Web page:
A 648-pound black bear killed last week by a hunter on his property just north of Hudson, Wis. -- on the outer fringe of the Twin Cities metro area -- may have set a state record, the hunter and authorities said Sunday.

"He's immense. I couldn't believe bears are this big," Lon Feia said of the 7-foot-2-inch bear, which he had been hunting for more than a month on his Hudson Township property.

That's a very large bear indeed for Wisconsin, said Paul Sickman, a conservation warden for the Wisconsin Department of Natural Resources.

"That could be a record-size bear," he said, adding that although its size was highly unusual, sightings in the Hudson area, where the black-bear population has been growing, are not. Hunting for bear and other game is not unusual in the area despite its proximity to the metro area and it isn't considered unsafe, he said.

The Wisconsin record for a bear's weight is 727 pounds, but the official record is determined by a bear's dried-skull measurements, Sickman said. To be listed among the state's largest, the bear's skull would have to have a combined length and width of more than 20 inches.

A taxidermist measured the width and length of the bear head for a total of 28 inches, although that measurement will shrink when the skull has dried.

A Minnesota DNR officer said the bear is far larger than the average bear he's seen in five years of working in northern Washington County. Alex Gutierrez said the typical bear taken there is about 250 pounds and the largest in recent years was a 330-pound bruin shot in Scandia in 2010.

Bear sightings, while relatively infrequent, are not unusual in the metro, especially in the spring, when natural foods are less plentiful than they are in late summer and fall. In one week this May, more than 10 sightings were reported in the east metro, and one was even seen in Apple Valley, in the south metro, this spring. In March, a black bear was sighted at Whitewater State Park, in southeastern Minnesota's Winona County.

Feia, 54, who owns a Verizon store in Hudson, lives on a 47-acre wooded spread on a lake next to Willow River State Park. He started putting out bear bait -- stale doughnuts and bagels sopped in grease -- about July 1, a legal hunting practice. By late August, his two trail cameras had recorded images of a big black bear.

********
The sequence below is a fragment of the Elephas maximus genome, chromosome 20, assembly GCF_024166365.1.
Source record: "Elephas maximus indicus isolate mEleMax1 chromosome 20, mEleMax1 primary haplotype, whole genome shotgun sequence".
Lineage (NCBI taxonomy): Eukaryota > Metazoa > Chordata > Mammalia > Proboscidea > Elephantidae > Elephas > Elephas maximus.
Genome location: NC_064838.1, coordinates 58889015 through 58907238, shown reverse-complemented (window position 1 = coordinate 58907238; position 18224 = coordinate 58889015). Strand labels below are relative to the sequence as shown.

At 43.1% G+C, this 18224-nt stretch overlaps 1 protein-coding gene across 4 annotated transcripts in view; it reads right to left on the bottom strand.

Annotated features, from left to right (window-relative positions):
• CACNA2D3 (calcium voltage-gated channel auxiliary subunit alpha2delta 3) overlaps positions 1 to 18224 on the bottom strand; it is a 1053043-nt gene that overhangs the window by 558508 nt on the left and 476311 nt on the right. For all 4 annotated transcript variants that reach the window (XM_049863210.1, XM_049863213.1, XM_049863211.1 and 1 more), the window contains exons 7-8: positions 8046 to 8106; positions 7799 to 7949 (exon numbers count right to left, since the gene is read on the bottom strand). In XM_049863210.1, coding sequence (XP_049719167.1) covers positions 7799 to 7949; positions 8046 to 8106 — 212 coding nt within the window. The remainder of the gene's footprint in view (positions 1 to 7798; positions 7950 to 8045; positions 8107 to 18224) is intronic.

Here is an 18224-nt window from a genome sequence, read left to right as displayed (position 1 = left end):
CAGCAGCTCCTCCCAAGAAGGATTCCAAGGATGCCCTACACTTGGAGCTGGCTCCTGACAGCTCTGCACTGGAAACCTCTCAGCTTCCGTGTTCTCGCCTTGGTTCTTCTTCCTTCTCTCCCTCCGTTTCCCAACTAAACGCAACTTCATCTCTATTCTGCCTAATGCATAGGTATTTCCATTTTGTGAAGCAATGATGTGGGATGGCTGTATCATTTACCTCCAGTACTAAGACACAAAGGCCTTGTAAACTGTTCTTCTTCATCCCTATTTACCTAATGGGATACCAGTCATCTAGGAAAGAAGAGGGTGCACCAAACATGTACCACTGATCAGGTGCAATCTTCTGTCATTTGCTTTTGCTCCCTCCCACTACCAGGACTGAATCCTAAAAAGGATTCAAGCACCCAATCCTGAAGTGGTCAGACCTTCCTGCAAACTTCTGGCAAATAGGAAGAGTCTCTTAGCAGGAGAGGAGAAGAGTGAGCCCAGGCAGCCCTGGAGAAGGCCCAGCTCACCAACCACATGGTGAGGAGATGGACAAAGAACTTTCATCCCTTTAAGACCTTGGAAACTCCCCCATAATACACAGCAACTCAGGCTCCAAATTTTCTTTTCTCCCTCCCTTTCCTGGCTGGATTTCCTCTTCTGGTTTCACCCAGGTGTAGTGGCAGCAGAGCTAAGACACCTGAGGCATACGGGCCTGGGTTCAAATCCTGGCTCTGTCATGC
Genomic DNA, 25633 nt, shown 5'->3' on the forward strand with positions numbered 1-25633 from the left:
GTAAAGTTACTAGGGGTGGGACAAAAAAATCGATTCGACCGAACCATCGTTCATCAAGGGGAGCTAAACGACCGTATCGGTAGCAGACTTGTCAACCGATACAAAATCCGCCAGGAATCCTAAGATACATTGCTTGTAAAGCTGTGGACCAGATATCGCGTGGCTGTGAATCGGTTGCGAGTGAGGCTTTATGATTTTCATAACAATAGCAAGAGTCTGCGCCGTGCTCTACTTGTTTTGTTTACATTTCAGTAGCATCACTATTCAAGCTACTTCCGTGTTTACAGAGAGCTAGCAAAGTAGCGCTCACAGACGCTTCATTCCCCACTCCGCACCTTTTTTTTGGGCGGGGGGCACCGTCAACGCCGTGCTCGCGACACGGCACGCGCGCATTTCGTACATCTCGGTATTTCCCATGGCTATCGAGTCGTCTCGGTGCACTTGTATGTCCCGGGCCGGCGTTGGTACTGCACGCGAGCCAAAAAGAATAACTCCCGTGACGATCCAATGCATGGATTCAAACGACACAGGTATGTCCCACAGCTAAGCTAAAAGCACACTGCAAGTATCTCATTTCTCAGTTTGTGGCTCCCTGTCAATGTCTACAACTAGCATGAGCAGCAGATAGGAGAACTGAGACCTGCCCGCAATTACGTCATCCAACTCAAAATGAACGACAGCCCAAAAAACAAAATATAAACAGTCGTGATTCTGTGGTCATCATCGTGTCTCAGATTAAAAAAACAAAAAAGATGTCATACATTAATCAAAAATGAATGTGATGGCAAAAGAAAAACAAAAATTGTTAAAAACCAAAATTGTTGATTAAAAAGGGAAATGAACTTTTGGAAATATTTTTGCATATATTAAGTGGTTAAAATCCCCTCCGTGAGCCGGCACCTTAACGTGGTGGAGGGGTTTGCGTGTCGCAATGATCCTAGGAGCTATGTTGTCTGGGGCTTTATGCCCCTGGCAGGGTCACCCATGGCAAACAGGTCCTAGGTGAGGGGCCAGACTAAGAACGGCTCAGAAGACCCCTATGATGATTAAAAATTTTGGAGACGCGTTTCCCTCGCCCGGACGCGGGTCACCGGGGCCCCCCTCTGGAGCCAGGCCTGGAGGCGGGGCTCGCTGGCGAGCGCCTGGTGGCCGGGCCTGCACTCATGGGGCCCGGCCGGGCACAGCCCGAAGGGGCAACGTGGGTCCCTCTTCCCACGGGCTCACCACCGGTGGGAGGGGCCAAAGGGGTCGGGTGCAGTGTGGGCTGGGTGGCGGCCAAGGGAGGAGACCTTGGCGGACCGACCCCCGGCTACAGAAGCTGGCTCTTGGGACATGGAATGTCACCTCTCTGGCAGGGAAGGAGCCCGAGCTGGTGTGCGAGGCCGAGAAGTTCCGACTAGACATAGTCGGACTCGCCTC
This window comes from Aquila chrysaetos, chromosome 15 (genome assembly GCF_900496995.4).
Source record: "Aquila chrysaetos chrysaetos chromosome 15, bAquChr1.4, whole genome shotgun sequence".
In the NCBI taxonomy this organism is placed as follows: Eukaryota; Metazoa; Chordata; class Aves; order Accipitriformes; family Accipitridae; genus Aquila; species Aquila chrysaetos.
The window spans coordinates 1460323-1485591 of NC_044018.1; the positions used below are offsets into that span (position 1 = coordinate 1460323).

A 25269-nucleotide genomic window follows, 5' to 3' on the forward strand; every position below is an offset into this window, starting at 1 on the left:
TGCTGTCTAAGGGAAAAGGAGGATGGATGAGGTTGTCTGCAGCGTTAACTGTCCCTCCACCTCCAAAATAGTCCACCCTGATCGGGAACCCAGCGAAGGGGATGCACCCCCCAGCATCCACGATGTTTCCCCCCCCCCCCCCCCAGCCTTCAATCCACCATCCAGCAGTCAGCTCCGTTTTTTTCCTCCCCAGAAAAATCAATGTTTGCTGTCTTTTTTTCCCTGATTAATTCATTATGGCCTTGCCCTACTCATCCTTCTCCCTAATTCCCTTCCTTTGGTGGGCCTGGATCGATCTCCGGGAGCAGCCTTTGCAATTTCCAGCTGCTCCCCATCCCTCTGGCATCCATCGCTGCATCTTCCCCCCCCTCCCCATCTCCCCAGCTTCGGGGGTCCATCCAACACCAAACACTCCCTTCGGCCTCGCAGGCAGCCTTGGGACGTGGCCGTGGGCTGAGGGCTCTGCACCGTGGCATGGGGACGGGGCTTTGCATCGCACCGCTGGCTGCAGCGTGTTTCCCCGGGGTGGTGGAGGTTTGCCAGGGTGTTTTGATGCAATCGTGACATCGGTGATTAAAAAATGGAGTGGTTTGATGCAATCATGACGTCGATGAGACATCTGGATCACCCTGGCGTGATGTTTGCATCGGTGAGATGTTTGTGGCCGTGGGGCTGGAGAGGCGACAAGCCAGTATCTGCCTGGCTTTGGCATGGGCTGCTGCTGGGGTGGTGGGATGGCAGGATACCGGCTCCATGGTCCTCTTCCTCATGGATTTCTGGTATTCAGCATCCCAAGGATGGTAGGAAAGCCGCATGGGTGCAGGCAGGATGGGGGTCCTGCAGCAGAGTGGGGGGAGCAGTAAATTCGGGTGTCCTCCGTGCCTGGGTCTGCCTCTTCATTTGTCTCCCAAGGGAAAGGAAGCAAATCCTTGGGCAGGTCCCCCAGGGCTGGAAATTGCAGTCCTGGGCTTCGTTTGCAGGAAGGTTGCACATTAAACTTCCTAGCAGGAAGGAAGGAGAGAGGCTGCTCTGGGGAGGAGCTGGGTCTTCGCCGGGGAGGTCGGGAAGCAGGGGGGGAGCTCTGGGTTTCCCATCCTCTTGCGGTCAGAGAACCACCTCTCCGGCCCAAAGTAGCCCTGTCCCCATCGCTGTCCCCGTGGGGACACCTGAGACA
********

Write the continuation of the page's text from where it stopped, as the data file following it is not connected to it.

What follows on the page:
It didn't take Feia long to realize that he was stalking an animal a lot bigger -- and smarter -- than the average bear. The video time-stamp showed that it usually appeared about 9 a.m. So Feia climbed into his tree stand at that time and waited. No bear.

"It soon became apparent he knew when I was there," Feia said. "He'd come 45 minutes or an hour after I left."

He bought a drum of cookie dough past its expiration date. The bear loved it, but not when Feia was there.

He recruited a buddy to sit in a tree stand some distance from his. The buddy left at dusk, hoping to draw the bear into Feia's view. It didn't show.

About two weeks ago, he moved his stand to an oak tree facing the bait pit. "I heard him crunching the leaves," he said. "He's behind the tree ... and he just stopped" -- and left.

Saturday, Oct. 8, arrived, the last weekend of bear season. Feia was in his stand by 6 a.m. He worked on homework for his church Bible study. Seven hours later, no bear. He headed in for a bite at 1:30 p.m. When he got back, he checked the camera and found that the bear had been eating cookie dough at 2:30.

"I was starting to come to grips with the idea I was not going to get him," Feia said.

Sunday was his last chance. Feia wanted to take the bear with his bow, but brought a shotgun, too. He headed out about 1 p.m. Five hours later, the bear appeared in a glen about 50 yards away.

Moving slowly, it reached buckthorn by the bait pit, 30 yards from the bowman. The brambles precluded a clear bow shot, and Feia didn't want to chance wounding the bear. He picked up the gun.

"The wind swirled around and he ... gave a grunt and turned to leave," Feia said. It was then that he got off a clean shot. "He ran off like a freight train," Feia said.

He searched for its trail until dark. About 8 p.m. he called a friend, who came to help. "We heard a big stick snap," Feia said. "We said, 'We're getting out of here.'"

On Monday, they returned and found the dead bear about 50 yards from the bait pit. It took four men to haul it out.

"It was the hunt of a lifetime," Feia said.

Jim Adams • 952-746-3283